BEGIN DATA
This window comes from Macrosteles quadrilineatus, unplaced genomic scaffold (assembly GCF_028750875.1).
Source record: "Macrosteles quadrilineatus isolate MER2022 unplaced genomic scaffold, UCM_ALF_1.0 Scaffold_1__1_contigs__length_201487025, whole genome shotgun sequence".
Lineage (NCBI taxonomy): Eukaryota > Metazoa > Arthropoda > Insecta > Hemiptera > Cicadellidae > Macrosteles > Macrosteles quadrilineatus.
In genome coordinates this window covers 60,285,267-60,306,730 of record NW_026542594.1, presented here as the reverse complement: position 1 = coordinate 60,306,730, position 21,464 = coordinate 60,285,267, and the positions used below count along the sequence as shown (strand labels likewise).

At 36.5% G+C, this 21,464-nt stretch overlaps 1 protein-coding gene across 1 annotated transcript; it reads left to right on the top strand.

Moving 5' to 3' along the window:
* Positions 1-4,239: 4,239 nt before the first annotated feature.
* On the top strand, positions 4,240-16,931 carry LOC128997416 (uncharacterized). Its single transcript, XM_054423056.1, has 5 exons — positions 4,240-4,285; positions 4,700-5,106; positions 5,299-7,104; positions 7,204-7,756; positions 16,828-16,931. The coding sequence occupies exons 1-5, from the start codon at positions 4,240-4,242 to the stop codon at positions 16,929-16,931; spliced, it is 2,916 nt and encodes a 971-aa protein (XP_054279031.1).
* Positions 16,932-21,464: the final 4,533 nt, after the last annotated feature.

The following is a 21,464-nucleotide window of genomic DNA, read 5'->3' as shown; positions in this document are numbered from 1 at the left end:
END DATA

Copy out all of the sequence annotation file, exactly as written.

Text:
This window comes from Macrosteles quadrilineatus, unplaced genomic scaffold (assembly GCF_028750875.1).
Source record: "Macrosteles quadrilineatus isolate MER2022 unplaced genomic scaffold, UCM_ALF_1.0 Scaffold_1__1_contigs__length_201487025, whole genome shotgun sequence".
Lineage (NCBI taxonomy): Eukaryota > Metazoa > Arthropoda > Insecta > Hemiptera > Cicadellidae > Macrosteles > Macrosteles quadrilineatus.
In genome coordinates this window covers 60,285,267-60,306,730 of record NW_026542594.1, presented here as the reverse complement: position 1 = coordinate 60,306,730, position 21,464 = coordinate 60,285,267, and the positions used below count along the sequence as shown (strand labels likewise).

At 36.5% G+C, this 21,464-nt stretch overlaps 1 protein-coding gene across 1 annotated transcript; it reads left to right on the top strand.

Moving 5' to 3' along the window:
* Positions 1-4,239: 4,239 nt before the first annotated feature.
* On the top strand, positions 4,240-16,931 carry LOC128997416 (uncharacterized). Its single transcript, XM_054423056.1, has 5 exons — positions 4,240-4,285; positions 4,700-5,106; positions 5,299-7,104; positions 7,204-7,756; positions 16,828-16,931. The coding sequence occupies exons 1-5, from the start codon at positions 4,240-4,242 to the stop codon at positions 16,929-16,931; spliced, it is 2,916 nt and encodes a 971-aa protein (XP_054279031.1).
* Positions 16,932-21,464: the final 4,533 nt, after the last annotated feature.

The following is a 21,464-nucleotide window of genomic DNA, read 5'->3' as shown; positions in this document are numbered from 1 at the left end: